-  US persons, including senior management of a US parent company or its owned or controlled non-US entities, can be involved in the initial determination whether to engage in activities with Iran authorized by General License H.


- US person board members, senior management, and employees of either a US parent company or an owned or controlled non-US entity can be involved in the establishment or alteration of operating policies and procedures of the parent or non-US entity, to the extent necessary to allow the non-US entity to engage in transactions authorized by General License H.


- US persons can act as outside legal counsel or consultants to draft, alter, advise, or consult on such operating policies and procedures.


General License H does not authorize US person involvement in ongoing Iran-related operations or decision-making of its owned or controlled non-US entity after the determination to enter Iran has been made and policies / procedures are established. To be clear, US persons may not be involved in the Iran-related day-to-day operations of a US-owned or controlled non-US entity, including by brokering, referring, approving, financing, facilitating, or guaranteeing any Iran-related transaction by the non-US entity.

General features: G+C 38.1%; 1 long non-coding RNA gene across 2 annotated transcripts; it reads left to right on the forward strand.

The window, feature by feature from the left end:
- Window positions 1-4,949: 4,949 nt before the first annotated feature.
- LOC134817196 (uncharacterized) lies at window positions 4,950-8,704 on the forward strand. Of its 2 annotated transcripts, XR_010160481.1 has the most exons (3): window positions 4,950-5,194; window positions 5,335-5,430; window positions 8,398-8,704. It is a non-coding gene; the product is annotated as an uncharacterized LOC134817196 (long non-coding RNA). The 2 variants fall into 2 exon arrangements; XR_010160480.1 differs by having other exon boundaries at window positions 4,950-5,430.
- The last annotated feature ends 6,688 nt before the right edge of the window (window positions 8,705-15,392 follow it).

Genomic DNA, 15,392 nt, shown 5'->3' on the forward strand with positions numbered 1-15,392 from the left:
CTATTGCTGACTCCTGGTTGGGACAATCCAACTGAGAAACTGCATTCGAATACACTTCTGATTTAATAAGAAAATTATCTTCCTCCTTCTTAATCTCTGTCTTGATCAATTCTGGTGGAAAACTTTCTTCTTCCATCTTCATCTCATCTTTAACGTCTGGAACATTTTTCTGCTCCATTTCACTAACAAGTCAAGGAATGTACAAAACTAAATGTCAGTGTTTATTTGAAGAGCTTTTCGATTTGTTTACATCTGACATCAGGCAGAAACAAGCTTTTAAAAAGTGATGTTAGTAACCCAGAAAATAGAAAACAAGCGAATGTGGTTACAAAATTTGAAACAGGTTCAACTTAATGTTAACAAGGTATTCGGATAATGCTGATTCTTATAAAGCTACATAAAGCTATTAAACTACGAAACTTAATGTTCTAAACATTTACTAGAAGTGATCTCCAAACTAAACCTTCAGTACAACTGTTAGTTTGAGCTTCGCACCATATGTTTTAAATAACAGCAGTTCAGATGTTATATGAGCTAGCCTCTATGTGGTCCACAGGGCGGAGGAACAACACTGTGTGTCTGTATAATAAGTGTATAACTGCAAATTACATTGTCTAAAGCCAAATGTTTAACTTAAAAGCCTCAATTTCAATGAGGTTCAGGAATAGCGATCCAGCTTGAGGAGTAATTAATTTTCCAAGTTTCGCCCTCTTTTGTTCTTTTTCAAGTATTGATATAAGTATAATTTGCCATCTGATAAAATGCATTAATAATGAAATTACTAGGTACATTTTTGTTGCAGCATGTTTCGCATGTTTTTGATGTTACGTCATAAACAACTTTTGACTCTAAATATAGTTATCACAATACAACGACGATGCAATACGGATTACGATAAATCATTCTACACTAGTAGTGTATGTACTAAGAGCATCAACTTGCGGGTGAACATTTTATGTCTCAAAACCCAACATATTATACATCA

B.  Automated global business support systems


The US parent may make available to an owned or controlled non-US subsidiary any “automated and globally integrated” computer, accounting, email, telecommunications, or other business support system, platform, database, application, or server necessary to store, collect, transmit, generate, or otherwise process documents or information related to transactions authorized by General License H.